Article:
Making a promising soil treatment for nitrate even better

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Making a promising soil treatment for nitrate even better
Biochar made from hardwood material. Image credit: Joe Sanford

Joe Sanford with the University of Wisconsin-Platteville has spent his academic career getting his hands dirty. The assistant professor of soil and crop science has been studying uses for biochar, a form of charcoal that’s made by burning wood and plant byproducts (pine chips or dried corn plants) under low oxygen conditions.

For his new project, funded by the University of Wisconsin Water Resources Institute, Sanford is building on findings in scientific literature and his own research in the field at the U.S. Dairy Forage Research Center at Prairie du Sac. He found that biochar, when amended to the soil, offered a 40% reduction in the amount of nitrogen in water runoff from corn silage bunkers used on farms for storage. (The silage is used to feed animals during winter.) Farmers typically treat silage bunker runoff by letting it flow through strips of vegetation that promote infiltration into the soil. These are called vegetative treatment areas (VTA). The biochar is added to the soil of these VTAs. Sanford is studying ways to make this 40% reduction even better.

Nitrate is the most common pollutant in private wells in Wisconsin, with 10% of wells statewide reporting concentrations that exceed Environmental Protection Agency standards. The percentage of polluted wells rises threefold in highly agricultural parts of the state. Nitrate contamination in groundwater is a major concern in rural communities and poses a significant human health risk – it can cause blue baby syndrome (methemoglobinemia), for example.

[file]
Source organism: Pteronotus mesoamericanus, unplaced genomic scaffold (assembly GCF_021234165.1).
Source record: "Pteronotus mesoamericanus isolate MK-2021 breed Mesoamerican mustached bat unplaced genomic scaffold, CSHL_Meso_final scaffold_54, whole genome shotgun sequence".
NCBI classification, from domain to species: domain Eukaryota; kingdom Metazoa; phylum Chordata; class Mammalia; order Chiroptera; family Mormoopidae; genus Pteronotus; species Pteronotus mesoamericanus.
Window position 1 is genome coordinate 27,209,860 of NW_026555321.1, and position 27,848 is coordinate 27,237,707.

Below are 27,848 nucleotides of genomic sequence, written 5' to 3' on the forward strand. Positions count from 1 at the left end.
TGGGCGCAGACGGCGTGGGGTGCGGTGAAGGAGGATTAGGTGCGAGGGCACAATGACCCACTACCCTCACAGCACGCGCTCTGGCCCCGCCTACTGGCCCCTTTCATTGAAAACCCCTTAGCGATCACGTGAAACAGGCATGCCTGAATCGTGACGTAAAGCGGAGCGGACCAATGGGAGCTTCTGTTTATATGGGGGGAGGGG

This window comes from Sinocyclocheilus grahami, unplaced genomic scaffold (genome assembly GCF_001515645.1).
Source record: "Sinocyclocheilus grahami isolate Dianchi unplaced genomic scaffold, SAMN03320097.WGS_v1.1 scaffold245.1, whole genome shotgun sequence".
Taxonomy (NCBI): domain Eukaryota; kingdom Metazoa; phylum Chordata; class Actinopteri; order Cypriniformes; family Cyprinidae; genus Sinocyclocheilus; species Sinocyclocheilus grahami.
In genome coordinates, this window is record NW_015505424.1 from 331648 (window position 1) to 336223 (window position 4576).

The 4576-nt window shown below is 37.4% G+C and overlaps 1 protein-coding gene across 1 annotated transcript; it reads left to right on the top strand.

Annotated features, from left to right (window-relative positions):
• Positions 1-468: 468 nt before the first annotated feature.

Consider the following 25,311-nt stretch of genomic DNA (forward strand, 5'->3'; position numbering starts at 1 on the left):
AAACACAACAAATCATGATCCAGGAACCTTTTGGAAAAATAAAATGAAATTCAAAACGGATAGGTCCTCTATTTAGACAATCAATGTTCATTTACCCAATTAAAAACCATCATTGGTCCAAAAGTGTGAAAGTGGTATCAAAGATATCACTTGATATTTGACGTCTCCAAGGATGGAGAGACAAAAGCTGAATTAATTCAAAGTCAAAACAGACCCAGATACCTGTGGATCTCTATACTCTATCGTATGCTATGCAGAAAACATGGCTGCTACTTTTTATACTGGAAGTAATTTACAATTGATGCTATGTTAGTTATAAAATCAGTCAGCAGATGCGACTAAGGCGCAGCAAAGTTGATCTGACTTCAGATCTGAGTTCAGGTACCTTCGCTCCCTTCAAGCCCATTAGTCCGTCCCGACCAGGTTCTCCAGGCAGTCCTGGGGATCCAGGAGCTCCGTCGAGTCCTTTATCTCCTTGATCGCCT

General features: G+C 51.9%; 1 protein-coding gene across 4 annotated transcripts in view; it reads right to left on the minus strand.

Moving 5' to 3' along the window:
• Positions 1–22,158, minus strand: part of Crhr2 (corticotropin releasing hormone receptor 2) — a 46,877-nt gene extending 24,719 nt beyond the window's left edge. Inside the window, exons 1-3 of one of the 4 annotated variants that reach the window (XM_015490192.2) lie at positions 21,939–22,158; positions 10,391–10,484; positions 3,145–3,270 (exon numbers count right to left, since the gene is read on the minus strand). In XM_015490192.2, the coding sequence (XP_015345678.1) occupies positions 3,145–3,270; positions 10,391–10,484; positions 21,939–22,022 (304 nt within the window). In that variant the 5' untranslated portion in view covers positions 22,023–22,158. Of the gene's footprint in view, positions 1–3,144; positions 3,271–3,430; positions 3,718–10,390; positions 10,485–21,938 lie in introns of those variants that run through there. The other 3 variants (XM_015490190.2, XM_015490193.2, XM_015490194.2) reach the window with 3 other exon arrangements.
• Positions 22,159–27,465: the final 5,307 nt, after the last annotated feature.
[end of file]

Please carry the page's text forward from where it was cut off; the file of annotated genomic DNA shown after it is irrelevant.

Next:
Sanford found a farmer willing to help him with his two-year project, which is called, “Assessment of biochar application to reduce nitrate leaching through agricultural vegetative treatment areas.” Whenever it rains, Sanford goes to the farm and collects some silage bunker runoff.

Experimental soil columns. Image credit: Joe Sandford

He brings it back to the lab and then applies the runoff to columns of soil 65 cm tall that have had biochar incorporated into them at different depths. Sanford and his team collect the leachate that runs through the fiberglass mesh at the bottom of the soil columns and analyze it for nitrogen concentration. He plans to apply runoff water to the soil columns every two weeks for a total of 60 weeks.

“Our idea when we began the project was how to apply biochar to the surface of these vegetative treatment systems so that farmers could just come along with some sort of tillage equipment to incorporate it into the soil and reseed the area,” Sanford said. “The different depths we’re looking at are actually different tillage equipment depths. You have a shallow tillage (15 cm) and then a deeper conventional tillage (30 cm).”

Another thing Sandford is looking at is whether the type of biomass used to make the biochar makes a difference. He’ll be comparing the use of biochar made from hardwood waste and corn waste (corn stover). He’ll also evaluate the nitrate leaching differences between biochar produced at high and low temperatures.

Joe Sanford. Submitted photo.

How long might the beneficial effects of biochar in the soil last? Sanford said biochar should work for “a considerable amount of time.” But he’d like to investigate that further in a different study. “Can we just reapply and re-till it in or do we need to remove the soil and bring in new material?”

Sanford said many farmers who have spent time and effort to install VTAs will be interested in the study’s results. The findings could also be applicable for other systems where nitrogen leachate causes concerns, such as septic systems. He also said it could possibly help treat PFAS runoff.

Planned outreach products for this project include a fact sheet and presentations. “The goal is to put together some material on paper that’s directed toward agricultural producers on how they could possibly use this and also to give some presentations to sustainability groups around the state on our results so that they have an idea of what their options are and what we’re up to,” Sanford said.